Essays on Brand Paring in Changing Economy Case Study

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The paper “ Brand Paring in Changing Economy” is a  convincing variant of case study on marketing. This case involves Sears Roebuck that is faced with the challenge of changing its strategy in marketing and organizational management. It has come to the notice of management through the company chief executive that the apparel strategy pursued in the last decades had a dismal financial outcome. Sears Roebuck has a plan of reducing the number of career merchandise lines, focusing casual lines that are better, and also wants to remodel 580 of its largest full-time stores.

The company has a plan of introducing a private “ mega-brand” and also has to emphasize on classifications. The strategy to restructure the company operations is estimated to last a period of three years. The plan involves laying-off twenty-two percent of the total salaried workforce which is 4,900 salaried employees. The store’ s legendarily complicated chain of command and the selling floor has to be reconfigured to give it a new face or outlook that will be more productive and manageable. The apparel initiatives that are to be introduced comprise of reduction of career merchandise and directing the assortment on casual lines that are better.

The company is targeting on splitting the apparel assortment less or more equally between private label and national brands. In so doing, the brands the company carries are expected to decrease significantly. A majority of casual private brands are expected to be replaced with a private-label “ mega-brand” across women’ s, children’ s and men’ s. The company wants to focus more on classifications as opposed to collections. The strategy of being a moderately priced departmental store seems not to be working for the company and according to the company’ s Chief Executive Officer there is need to change to a new level of operation (Gilmore, 2003). The company has to change the mode of operation and curve its on identity on the market to be able to fit into the current systems of operation.

The future of the company is hazy and there is no clear definition of the path to follow. The company does not want to be just a department store or a discounter, it wants be something different according to the statement of Lacy, the company’ s chief executive.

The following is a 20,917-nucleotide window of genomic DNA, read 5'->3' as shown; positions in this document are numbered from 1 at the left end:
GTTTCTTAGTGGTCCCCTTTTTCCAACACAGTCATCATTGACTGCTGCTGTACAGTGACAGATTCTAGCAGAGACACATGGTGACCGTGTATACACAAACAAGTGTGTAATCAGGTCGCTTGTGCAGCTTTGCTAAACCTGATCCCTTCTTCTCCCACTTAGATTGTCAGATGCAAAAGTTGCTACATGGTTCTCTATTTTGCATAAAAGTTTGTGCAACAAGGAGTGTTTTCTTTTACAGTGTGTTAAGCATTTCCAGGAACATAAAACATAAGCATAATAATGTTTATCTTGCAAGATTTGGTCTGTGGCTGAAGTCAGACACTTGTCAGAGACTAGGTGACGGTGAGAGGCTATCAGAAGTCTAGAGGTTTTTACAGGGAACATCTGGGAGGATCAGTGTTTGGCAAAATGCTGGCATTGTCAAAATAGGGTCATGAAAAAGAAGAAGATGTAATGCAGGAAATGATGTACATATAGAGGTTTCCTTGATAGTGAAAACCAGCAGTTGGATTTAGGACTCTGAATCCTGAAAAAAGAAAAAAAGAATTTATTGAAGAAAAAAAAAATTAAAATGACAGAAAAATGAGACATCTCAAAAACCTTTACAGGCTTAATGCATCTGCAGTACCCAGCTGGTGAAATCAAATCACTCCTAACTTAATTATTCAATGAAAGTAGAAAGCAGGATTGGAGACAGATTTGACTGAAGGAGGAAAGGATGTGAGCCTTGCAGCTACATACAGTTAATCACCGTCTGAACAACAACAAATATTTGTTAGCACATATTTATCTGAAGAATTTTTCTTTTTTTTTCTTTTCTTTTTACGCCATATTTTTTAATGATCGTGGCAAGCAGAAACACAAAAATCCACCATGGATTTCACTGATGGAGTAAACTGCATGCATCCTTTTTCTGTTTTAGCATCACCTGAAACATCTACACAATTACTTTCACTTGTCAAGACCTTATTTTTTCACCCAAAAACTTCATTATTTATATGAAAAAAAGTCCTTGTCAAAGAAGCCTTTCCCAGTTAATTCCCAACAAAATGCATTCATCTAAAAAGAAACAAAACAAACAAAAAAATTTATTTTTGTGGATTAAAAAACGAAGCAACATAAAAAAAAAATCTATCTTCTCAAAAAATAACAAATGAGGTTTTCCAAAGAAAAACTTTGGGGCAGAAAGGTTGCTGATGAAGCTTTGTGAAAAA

Kotler (2000) points out that the future of the company may not be well or clearly defined but it is determined to depart from the old order of doing things. The recommendation of the division head of the 860 full-line stores emphasizes on the need of the company to build its own brand name as Sears and not operating just like any other store in town. This is strengthening the name of the company through strategic positioning so that the customers can identify with the company as Sears and not just like a store like any other. The company has considered discarding its $9 billion soft-line business and focusing on becoming an exclusive hard-lines store.

The company is considering Kohl’ s as a model for its software business. The company is geared towards becoming; and it has the potential to be a force to reckon with in the apparel world. According to Lacy, the company chief executive, the changes have been recommended following significant shifts in the market of the past year: department stores have gotten more promotional and discounters have become better.

Consequently the company management is compelled to adjust in order to fully address the changes occasioned by the shifts. The chief executive explains that the company has to be more competitive since it has been left to compete with discounters and low-margin. The rent paid to mall-based retailer is more reflective of department stores (Sadler 2001).

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